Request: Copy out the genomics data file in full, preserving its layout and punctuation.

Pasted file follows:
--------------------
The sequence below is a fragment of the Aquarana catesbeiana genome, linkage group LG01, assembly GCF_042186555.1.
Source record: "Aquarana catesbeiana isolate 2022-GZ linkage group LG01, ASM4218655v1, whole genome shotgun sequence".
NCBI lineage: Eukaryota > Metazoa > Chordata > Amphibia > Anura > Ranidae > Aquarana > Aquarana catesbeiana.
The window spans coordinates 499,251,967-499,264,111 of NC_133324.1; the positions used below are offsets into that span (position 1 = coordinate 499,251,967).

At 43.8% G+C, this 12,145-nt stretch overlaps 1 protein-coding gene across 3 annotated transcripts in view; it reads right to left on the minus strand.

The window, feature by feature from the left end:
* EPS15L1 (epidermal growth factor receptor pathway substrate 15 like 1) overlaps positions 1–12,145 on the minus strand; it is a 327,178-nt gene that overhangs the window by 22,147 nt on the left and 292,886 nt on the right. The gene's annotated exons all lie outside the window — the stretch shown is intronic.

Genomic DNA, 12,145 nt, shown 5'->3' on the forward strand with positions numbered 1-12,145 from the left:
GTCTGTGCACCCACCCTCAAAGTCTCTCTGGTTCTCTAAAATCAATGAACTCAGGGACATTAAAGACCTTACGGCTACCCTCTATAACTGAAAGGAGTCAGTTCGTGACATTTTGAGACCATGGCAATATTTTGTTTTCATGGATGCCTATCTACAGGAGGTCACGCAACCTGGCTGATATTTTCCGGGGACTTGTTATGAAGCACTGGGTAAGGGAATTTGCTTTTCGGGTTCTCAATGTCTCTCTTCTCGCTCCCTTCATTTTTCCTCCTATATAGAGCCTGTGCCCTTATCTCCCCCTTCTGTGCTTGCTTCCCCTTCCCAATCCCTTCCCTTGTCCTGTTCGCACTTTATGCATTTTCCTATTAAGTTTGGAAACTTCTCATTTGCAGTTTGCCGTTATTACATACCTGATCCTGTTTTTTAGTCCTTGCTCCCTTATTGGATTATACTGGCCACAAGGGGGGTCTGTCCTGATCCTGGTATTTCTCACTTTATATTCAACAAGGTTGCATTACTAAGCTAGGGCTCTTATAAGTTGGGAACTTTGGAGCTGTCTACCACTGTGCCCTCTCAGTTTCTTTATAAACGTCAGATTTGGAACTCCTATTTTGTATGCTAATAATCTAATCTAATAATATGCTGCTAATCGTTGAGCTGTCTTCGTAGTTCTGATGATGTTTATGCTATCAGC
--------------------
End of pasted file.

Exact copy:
The sequence below is a fragment of the Aquarana catesbeiana genome, linkage group LG01, assembly GCF_042186555.1.
Source record: "Aquarana catesbeiana isolate 2022-GZ linkage group LG01, ASM4218655v1, whole genome shotgun sequence".
NCBI lineage: Eukaryota > Metazoa > Chordata > Amphibia > Anura > Ranidae > Aquarana > Aquarana catesbeiana.
The window spans coordinates 499,251,967-499,264,111 of NC_133324.1; the positions used below are offsets into that span (position 1 = coordinate 499,251,967).

At 43.8% G+C, this 12,145-nt stretch overlaps 1 protein-coding gene across 3 annotated transcripts in view; it reads right to left on the minus strand.

The window, feature by feature from the left end:
* EPS15L1 (epidermal growth factor receptor pathway substrate 15 like 1) overlaps positions 1–12,145 on the minus strand; it is a 327,178-nt gene that overhangs the window by 22,147 nt on the left and 292,886 nt on the right. The gene's annotated exons all lie outside the window — the stretch shown is intronic.

Genomic DNA, 12,145 nt, shown 5'->3' on the forward strand with positions numbered 1-12,145 from the left:
GTCTGTGCACCCACCCTCAAAGTCTCTCTGGTTCTCTAAAATCAATGAACTCAGGGACATTAAAGACCTTACGGCTACCCTCTATAACTGAAAGGAGTCAGTTCGTGACATTTTGAGACCATGGCAATATTTTGTTTTCATGGATGCCTATCTACAGGAGGTCACGCAACCTGGCTGATATTTTCCGGGGACTTGTTATGAAGCACTGGGTAAGGGAATTTGCTTTTCGGGTTCTCAATGTCTCTCTTCTCGCTCCCTTCATTTTTCCTCCTATATAGAGCCTGTGCCCTTATCTCCCCCTTCTGTGCTTGCTTCCCCTTCCCAATCCCTTCCCTTGTCCTGTTCGCACTTTATGCATTTTCCTATTAAGTTTGGAAACTTCTCATTTGCAGTTTGCCGTTATTACATACCTGATCCTGTTTTTTAGTCCTTGCTCCCTTATTGGATTATACTGGCCACAAGGGGGGTCTGTCCTGATCCTGGTATTTCTCACTTTATATTCAACAAGGTTGCATTACTAAGCTAGGGCTCTTATAAGTTGGGAACTTTGGAGCTGTCTACCACTGTGCCCTCTCAGTTTCTTTATAAACGTCAGATTTGGAACTCCTATTTTGTATGCTAATAATCTAATCTAATAATATGCTGCTAATCGTTGAGCTGTCTTCGTAGTTCTGATGATGTTTATGCTATCAGC